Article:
The Tro­caire case: How much aid do learn­ing-dis­abled stu­dents de­serve?

The Buffalo News - - FRONT PAGE - By Justin Trombly

Christie Na­wo­jski failed two nurs­ing classes at Tro­caire Col­lege. No one dis­putes that.

She flunked the first in 2014. That hap­pened be­fore a psy­chol­o­gist di­ag­nosed her with a read­ing dis­or­der. For the two semesters af­ter that, with spe­cial ac­com­mo­da­tions, she passed all her classes.

But then she failed again. And that got her kicked out of the pri­vate Catholic col­lege in South Buf­falo.

Like most lo­cal nurs­ing pro­grams, Tro­caire has a two-and-done rule: Fail two re­quired cour­ses, and the col­lege dis­misses you.

Now, the 43-year-old Cheek­towaga woman has filed a com­plaint against Tro­caire with the state Di­vi­sion of Hu­man Rights, which has found prob­a­ble cause the col­lege dis­crim­i­nated against her.

Na­wo­jski had asked the col­lege to re­in­state her, say­ing her first failed class shouldn’t count against her be­cause, without a di­ag­no­sis, she lacked ac­com­mo­da­tions that would’ve helped her pass. Af­ter the col­lege said no, she went to the state, con­tend­ing she failed the sec­ond course be-

cause the col­lege de­nied her a tu­tor.

The col­lege, in turn, has filed a le­gal ac­tion in State Supreme Court to block the di­vi­sion from get­ting in­volved. Tro­caire con­tends the Di­vi­sion of Hu­man Rights lacks ju­ris­dic­tion over how a col­lege han­dles the aca­demic stand­ing of a stu­dent. And even if it did, the col­lege said it pro­vided Na­wo­jski with all the ser­vices she was en­ti­tled.

“Be­cause (her) psy­chol­o­gist did not rec­om­mend tu­tor­ing as an ac­com­mo­da­tion re­quired for her dis­abil­ity, (she) had no le­gal en­ti­tle­ment to tu­tor­ing and Tro­caire had no le­gal obli­ga­tion to pro­vide it,” James R. Grasso, who rep­re­sents the school, said in court pa­pers filed in Septem­ber 2016. Both par­ties de­clined to com­ment. Na­wo­jski’s case of­fers a bi­fo­cal look at two is­sues that could have im­pli­ca­tions for higher ed­u­ca­tion lo­cally and be­yond: How much help, by law, must a col­lege of­fer a per­son with a learn­ing dis­abil­ity, and to what ex­tent can the govern­ment in­ter­fere with how a pri­vate col­lege grades its stu­dents?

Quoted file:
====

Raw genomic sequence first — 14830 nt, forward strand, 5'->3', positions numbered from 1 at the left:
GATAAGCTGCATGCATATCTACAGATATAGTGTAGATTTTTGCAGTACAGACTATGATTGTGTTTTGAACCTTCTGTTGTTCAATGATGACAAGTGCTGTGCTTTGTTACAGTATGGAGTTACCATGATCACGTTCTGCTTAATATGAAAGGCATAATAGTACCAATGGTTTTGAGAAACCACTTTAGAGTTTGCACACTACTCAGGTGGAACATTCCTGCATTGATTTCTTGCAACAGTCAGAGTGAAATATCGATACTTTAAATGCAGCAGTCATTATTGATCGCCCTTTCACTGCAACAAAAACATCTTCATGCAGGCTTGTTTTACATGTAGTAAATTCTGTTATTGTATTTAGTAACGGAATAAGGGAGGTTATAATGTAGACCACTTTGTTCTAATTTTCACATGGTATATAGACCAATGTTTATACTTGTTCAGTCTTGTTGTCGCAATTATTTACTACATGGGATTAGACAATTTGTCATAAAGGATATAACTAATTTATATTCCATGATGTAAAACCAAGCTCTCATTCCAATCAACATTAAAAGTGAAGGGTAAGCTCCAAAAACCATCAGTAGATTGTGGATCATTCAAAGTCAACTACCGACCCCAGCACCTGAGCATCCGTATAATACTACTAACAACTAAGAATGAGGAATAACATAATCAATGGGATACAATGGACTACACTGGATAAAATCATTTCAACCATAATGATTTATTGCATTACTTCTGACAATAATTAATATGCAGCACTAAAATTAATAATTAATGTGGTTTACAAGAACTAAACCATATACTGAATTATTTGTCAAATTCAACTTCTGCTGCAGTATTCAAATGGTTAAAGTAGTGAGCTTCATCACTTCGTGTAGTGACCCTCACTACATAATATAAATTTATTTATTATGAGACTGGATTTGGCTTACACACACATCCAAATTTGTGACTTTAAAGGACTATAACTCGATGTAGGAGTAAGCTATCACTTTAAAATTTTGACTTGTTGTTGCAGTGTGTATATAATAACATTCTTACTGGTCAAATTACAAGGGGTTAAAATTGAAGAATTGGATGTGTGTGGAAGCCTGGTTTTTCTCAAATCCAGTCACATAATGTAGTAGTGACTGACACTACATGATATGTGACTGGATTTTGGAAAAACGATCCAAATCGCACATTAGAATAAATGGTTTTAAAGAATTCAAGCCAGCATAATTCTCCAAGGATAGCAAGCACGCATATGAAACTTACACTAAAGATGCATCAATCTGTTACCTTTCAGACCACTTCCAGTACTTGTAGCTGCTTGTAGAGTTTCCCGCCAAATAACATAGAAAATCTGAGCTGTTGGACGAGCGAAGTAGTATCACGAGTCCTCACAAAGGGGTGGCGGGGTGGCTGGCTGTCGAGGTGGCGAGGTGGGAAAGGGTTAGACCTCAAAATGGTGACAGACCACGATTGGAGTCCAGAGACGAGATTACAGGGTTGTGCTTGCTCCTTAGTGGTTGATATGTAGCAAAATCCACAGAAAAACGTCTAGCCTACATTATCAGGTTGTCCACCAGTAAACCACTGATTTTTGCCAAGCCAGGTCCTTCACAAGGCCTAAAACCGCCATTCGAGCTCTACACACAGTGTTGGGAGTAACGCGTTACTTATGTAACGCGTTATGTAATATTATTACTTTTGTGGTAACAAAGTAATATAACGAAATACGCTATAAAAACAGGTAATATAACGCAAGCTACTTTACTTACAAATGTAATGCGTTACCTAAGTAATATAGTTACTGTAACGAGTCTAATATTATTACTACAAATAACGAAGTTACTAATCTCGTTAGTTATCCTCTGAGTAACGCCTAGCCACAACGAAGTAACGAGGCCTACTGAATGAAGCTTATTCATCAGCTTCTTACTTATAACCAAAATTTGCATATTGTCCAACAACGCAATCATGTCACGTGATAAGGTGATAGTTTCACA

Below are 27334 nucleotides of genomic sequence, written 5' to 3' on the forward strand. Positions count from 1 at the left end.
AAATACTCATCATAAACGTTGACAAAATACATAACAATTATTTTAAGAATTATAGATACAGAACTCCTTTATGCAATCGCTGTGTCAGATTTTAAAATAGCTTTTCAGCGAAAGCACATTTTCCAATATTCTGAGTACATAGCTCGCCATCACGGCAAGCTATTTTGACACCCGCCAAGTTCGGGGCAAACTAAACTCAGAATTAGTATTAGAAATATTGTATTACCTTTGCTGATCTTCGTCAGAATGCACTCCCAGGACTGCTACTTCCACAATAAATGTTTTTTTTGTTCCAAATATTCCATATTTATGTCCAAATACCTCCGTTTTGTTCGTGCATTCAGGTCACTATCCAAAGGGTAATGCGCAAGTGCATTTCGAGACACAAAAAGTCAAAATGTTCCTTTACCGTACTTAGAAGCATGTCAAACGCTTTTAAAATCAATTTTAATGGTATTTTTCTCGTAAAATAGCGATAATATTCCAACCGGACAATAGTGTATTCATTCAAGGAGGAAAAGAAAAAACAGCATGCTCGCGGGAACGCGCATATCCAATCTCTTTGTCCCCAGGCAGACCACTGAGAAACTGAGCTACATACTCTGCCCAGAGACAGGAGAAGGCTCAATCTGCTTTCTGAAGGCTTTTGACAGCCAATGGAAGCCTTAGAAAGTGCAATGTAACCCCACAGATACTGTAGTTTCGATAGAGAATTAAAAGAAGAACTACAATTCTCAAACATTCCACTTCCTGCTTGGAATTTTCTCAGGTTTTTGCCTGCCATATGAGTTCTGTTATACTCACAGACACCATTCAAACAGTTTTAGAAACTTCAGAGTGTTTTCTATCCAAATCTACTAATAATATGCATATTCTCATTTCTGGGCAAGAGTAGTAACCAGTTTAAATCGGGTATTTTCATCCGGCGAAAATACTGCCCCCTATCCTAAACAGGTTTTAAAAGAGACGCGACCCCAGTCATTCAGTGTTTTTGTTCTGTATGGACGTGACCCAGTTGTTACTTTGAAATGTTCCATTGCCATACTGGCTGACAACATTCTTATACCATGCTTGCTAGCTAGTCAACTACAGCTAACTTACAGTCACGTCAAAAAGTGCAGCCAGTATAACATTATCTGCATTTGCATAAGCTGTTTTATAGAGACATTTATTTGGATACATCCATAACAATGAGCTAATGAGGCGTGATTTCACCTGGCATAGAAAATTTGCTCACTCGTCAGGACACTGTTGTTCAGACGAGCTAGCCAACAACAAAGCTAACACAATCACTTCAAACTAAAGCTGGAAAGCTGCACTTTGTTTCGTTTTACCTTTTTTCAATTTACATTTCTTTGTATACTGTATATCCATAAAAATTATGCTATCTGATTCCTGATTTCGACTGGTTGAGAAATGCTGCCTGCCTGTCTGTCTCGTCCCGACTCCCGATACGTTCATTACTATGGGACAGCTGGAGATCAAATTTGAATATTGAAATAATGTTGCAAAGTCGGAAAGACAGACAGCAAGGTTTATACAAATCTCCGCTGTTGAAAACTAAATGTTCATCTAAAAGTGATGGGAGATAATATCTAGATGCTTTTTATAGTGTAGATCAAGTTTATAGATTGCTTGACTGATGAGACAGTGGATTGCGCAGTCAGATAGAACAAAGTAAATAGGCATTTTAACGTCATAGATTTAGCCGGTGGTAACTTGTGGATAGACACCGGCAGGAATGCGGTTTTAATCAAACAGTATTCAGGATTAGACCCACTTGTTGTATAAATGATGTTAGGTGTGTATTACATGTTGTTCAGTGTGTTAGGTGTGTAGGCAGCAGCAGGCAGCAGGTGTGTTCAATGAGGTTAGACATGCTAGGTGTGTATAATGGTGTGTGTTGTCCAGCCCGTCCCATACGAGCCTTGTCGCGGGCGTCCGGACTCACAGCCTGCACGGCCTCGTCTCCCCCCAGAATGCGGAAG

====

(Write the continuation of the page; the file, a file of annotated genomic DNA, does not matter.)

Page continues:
The an­swers to those ques­tions may start to emerge as early as Aug. 1, when the court will hold a pro­ceed­ing on Tro­caire’s ac­tion.

Na­wo­jski, who has worked as a den­tal hy­gien­ist, lives with her hus­band and their teenage son on a Cheek­towaga culde-sac.

Dur­ing her sec­ond se­mes­ter at Tro­caire in the spring of 2014, Na­wo­jski failed Nurs­ing 122, a course called Health Restora­tion I. She told the di­vi­sion she didn’t have enough time to fin­ish her test.

On a hunch, she sought test­ing for a learn­ing dis­abil­ity. Her psy­chol­o­gist di­ag­nosed the read­ing dis­or­der, and the Aug. 14, 2014, as­sess­ment rec­om­mended she: • Re­ceive ex­tra sup­port at school; •Be in “a more or­ga­nized and struc­tured work­ing and study en­vi­ron­ment;”

• Get ex­tra time to fin­ish as­sign­ments;

• And, re­ceive mod­i­fied in­struc­tions and given min­i­mal mul­ti­task­ing work.

In Jan­uary 2015, Na­wo­jski met with Lau­ren El­lis, the school’s dis­abil­ity co­or­di­na­tor. El­lis rec­om­mended Na­wo­jski re­ceive “time and a half” on tests, which she could take separately from other stu­dents, and have ac­cess to recorded lec­tures. Na­wo­jski was also paired with Mar­garet Mur­ray, who tu­tored her that spring se­mes­ter and the fol­low­ing fall se­mes­ter, as a cour­tesy.